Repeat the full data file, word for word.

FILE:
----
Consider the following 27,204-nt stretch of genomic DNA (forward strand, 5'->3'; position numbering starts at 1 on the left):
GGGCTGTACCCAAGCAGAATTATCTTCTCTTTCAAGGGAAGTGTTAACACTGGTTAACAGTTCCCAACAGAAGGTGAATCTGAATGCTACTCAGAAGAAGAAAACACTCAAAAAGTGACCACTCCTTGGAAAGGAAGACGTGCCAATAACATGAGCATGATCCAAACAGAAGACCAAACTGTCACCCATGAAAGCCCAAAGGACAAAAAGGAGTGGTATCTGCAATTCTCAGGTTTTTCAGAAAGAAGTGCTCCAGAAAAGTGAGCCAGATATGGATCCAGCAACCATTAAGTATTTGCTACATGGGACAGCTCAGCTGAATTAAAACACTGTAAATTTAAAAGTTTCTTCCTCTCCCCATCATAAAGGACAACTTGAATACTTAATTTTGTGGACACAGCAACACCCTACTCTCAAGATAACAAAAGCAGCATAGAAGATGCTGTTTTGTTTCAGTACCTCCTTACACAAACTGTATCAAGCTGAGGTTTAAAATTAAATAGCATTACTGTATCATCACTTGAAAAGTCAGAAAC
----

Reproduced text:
Consider the following 27,204-nt stretch of genomic DNA (forward strand, 5'->3'; position numbering starts at 1 on the left):
GGGCTGTACCCAAGCAGAATTATCTTCTCTTTCAAGGGAAGTGTTAACACTGGTTAACAGTTCCCAACAGAAGGTGAATCTGAATGCTACTCAGAAGAAGAAAACACTCAAAAAGTGACCACTCCTTGGAAAGGAAGACGTGCCAATAACATGAGCATGATCCAAACAGAAGACCAAACTGTCACCCATGAAAGCCCAAAGGACAAAAAGGAGTGGTATCTGCAATTCTCAGGTTTTTCAGAAAGAAGTGCTCCAGAAAAGTGAGCCAGATATGGATCCAGCAACCATTAAGTATTTGCTACATGGGACAGCTCAGCTGAATTAAAACACTGTAAATTTAAAAGTTTCTTCCTCTCCCCATCATAAAGGACAACTTGAATACTTAATTTTGTGGACACAGCAACACCCTACTCTCAAGATAACAAAAGCAGCATAGAAGATGCTGTTTTGTTTCAGTACCTCCTTACACAAACTGTATCAAGCTGAGGTTTAAAATTAAATAGCATTACTGTATCATCACTTGAAAAGTCAGAAAC